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Pet Proofing: Keeping Pets Safe at Home

October 25, 2009

How did Doc Truli’s beloved 15-year-old long hair green-eyed grey Persian cat, Mitzi, end up under the trailer out in the cold, meowing her head off for 2 days?

As a senior veterinary student, Doc Truli lived in a former cow milker’s trailer on a large dairy farm.  Facing East, with the Western sunset illuminating the red with white trim outbuildings, the green grass road edgings trimmed perfectly short with white fences lining the mile-long driveway, the farm glowed like a movie set.  The trailer sported brand new double hung windows, a new circuit box, all new wiring, beautiful little custom-made John Deere green fabric curtains and a koi pond in the front yard!

Well, I’ll tell you.  I’m a fairly decent pet-proofer.  I should be, I’m a professional.  But your pets will find nooks and crannies you cannot imagine.  Guess how Mitzi did it?

It took me a few hours to figure it out.  She opened the bathroom cabinet door under the sink, which shut behind her automatically.  Then, 3 feet to the right, under the dark sink counter, was a 1 foot by 1 foot hole in the wall (don’t ask me why!  I have no idea how it got there.)  Grey tufts of long fur stuck out from the hole’s jagged edges all the way around.  Mitzi must have shoved her portly self through the hole, which led to the outside crawl space under the trailer.  Your truly was away for the night, so when I pulled up the next day and opened my car door, “Meeeooooow.”  And, as a bonus, two hungry farm dogs with eyes glued to the underside of the trailer.  Luckily, my girl did not become a play toy for Murphy Brown, the fat Chocolate Lab, or, Binx, the black German Shepherd fox-killer.

Get Down to Your Pet’s Eye Level!

Temple Grandin, a world-renowned animal behavior expert, teaches veterinarians and animal handlers to move through the animal’s environment exactly at the animals’ eye level.  She discovered that pigs will stop moving, for example, to load onto a truck, if they cannot see around a corner, or if a shiny wet spot on the floor reflects funny, or if they see an inexplicable shadow in front of them.  If pig chutes are curved, with no corners, covered, with no shadows, and dry, with no reflective glassy water slicks, they move right along, nice, relaxed, and calm.  You can imagine, staying calm promotes health.  Panicking, and backing up on 100F heat on a hot, dry summer day, when you are supposed to be moving to a new barn, kills hogs in minutes from heat stroke.  Seeing the world from an animal’s point of view saves lives.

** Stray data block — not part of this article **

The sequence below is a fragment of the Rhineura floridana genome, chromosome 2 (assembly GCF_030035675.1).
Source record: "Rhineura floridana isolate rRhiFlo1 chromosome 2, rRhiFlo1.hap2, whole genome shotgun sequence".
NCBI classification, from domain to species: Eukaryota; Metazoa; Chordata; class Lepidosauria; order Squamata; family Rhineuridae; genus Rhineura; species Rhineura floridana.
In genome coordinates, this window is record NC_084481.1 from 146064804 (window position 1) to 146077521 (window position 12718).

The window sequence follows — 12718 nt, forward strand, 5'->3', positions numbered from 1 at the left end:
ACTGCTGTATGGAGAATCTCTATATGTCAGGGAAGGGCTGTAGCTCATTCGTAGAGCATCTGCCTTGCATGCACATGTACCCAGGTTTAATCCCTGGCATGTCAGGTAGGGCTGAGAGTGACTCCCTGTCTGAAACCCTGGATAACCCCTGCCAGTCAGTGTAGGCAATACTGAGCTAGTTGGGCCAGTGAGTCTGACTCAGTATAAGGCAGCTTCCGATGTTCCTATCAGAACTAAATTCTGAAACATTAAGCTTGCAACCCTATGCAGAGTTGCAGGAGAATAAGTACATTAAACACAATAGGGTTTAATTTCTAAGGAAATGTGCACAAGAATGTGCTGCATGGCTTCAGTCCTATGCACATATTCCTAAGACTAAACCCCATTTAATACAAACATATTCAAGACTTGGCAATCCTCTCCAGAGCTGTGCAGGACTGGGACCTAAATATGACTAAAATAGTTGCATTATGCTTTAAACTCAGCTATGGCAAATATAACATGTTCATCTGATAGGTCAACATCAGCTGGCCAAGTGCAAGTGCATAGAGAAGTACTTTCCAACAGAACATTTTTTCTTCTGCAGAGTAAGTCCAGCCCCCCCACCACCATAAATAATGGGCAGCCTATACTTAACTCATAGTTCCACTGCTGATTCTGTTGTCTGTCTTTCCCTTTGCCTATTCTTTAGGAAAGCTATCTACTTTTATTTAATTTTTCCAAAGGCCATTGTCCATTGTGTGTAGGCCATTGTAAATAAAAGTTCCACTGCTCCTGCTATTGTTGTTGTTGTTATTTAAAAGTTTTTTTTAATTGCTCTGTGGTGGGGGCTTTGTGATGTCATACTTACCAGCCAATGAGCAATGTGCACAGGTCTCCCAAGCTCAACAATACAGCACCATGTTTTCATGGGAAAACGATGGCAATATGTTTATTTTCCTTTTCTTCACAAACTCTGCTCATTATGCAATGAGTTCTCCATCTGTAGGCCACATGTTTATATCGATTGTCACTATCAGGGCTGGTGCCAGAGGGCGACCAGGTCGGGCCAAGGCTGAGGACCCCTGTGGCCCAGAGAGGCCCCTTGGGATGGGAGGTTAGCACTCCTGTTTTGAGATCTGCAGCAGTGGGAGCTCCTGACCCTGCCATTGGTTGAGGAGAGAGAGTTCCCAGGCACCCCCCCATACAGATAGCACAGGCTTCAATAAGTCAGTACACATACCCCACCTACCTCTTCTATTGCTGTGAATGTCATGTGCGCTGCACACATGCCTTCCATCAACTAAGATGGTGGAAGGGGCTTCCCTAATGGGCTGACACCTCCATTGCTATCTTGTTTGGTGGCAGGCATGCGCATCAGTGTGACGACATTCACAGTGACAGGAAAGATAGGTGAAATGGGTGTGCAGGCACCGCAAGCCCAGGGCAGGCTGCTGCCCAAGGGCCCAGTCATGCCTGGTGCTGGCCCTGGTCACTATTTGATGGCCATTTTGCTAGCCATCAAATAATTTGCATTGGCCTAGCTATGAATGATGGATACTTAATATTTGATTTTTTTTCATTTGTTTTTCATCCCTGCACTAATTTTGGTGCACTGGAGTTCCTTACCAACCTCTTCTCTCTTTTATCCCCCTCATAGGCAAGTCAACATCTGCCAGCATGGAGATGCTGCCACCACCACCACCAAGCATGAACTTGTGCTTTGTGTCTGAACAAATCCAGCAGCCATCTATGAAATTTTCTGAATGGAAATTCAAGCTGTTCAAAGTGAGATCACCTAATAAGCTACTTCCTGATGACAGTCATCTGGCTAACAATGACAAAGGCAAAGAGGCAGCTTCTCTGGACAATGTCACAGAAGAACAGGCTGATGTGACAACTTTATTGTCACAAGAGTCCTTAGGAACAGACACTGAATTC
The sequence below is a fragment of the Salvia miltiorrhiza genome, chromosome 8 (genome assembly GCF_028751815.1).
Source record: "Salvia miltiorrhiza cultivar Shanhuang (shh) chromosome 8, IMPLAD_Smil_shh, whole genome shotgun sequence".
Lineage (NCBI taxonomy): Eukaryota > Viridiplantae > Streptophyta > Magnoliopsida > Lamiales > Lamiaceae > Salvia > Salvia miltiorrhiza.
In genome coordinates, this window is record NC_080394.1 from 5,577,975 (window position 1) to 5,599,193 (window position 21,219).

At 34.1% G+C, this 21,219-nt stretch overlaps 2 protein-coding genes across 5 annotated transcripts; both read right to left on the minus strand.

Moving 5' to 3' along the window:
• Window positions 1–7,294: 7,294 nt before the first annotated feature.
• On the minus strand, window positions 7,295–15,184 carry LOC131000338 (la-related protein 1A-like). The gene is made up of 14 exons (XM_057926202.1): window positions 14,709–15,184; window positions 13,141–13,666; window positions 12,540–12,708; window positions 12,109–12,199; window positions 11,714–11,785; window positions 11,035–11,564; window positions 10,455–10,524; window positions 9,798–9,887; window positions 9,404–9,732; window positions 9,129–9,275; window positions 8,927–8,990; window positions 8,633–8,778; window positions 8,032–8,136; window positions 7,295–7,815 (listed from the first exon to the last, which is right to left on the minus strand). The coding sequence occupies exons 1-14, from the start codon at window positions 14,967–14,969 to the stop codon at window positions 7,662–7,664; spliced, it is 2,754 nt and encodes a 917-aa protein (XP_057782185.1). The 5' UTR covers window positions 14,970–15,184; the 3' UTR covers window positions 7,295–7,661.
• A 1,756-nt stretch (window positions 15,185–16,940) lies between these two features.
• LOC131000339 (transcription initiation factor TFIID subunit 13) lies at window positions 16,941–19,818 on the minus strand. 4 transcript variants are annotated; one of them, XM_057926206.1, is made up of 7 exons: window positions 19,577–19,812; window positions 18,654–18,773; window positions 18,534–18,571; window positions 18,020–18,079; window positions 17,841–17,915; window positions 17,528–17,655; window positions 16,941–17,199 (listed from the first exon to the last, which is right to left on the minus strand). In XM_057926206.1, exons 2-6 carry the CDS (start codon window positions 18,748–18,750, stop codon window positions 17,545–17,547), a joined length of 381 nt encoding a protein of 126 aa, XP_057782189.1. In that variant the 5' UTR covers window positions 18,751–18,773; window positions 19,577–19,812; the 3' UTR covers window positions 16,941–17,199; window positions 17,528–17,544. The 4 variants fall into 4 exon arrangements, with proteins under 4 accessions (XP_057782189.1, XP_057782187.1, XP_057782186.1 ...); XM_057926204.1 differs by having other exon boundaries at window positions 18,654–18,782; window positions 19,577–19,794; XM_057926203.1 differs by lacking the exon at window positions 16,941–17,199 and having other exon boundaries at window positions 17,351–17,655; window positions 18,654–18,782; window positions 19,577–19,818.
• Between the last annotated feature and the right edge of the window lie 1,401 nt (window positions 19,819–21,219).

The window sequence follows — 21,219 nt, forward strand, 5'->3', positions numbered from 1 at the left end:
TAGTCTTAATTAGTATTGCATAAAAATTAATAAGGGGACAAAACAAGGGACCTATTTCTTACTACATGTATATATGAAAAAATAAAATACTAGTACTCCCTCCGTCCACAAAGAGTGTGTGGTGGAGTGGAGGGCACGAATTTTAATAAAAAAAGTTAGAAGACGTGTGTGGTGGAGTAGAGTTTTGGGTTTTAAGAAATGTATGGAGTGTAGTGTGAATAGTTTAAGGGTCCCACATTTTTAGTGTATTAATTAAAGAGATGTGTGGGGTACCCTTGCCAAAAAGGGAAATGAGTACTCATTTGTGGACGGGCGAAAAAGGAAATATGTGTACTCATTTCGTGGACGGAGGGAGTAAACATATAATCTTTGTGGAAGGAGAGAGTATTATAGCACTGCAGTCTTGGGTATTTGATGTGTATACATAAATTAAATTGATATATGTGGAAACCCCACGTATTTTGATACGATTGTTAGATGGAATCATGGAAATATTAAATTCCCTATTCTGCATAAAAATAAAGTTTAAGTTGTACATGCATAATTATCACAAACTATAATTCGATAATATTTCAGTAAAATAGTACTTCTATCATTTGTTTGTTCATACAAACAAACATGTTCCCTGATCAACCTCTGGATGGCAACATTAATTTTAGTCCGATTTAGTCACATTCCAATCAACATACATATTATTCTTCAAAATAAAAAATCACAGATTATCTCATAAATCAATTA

Crawl around rooms and especially the kitchen and bathrooms at your pet’s eye level.  I kid you not.  If you are unable to crawl, even with gardening knee protectors, get your kids to do it.  If you are young, you probably cannot afford a pet emergency visit because Barney found the roach trap you missed.  Use those knees and look around!

Previous tenants in your place probably left pictures, dryer sheets, ant traps, you-name-it! behind when they moved.  Doc Truli found a picture of a previous owner and his sister at a party, with cat chew holes lacing the edge!  Obviously, Porthos (VirtuVet gravitar)  found the picture before the Doc!

Remember, cats are three-dimensional beings.  Look up, to the ceiling even.  Or beyond.  Mitzi once spent a week in the insulation above a ceiling because she was shy in her new home.  Cats will find holes and crannies you ignore.  Try to see the unseeable when cat-proofing.  Actually, how about this: try to think as if you were designing a movie set for the Neil Gaiman sci-fi novel Neverwhere.  That’s where your cat looks for fun!

Electrical Cord Proofing

A special note about electronics and electrical cords and plugs: eliminate, cover, or group the electrical stuff in an off-limits section of your place.  Televisions fall on curious pets, they get stuck in the cords, pets electrocute themselves on the cords, you-name-it.  Don’t be stubborn.  Bundle the cords in a cord-tube from the hardware store, or hire an electrician to properly put casings on them, or a contractor to run them behind the walls.  If your budget is tight, group your computers, televisions, etc, in a room off-limits to the curious pet.  If Porthos ventures into Doc Truli’s home office, he sets off a Star Trek Enterprise bridge red-alert warning, “Woop!  Woop!  Cat-Alert!”

Bird-Proofing Challenges

Another special note about birds.  Wow!  If you love living with bird(s), you have a handful of pet-proofing to do.  Landlords be warned!  After a fish tank water disaster, a pet bird chewing all the trim inside your property destroys your property value unimaginably silently and efficiently!   Yet Doc Truli’s first landlord at veterinary school said, “You have to leave an extra cat deposit, and a dog deposit, but I don’t care about the bird.”  Ha!  My Cockatiel, Othello (“Birdie” for short) ate her 150-year-old window trim in three days flat!  Good Birdie!

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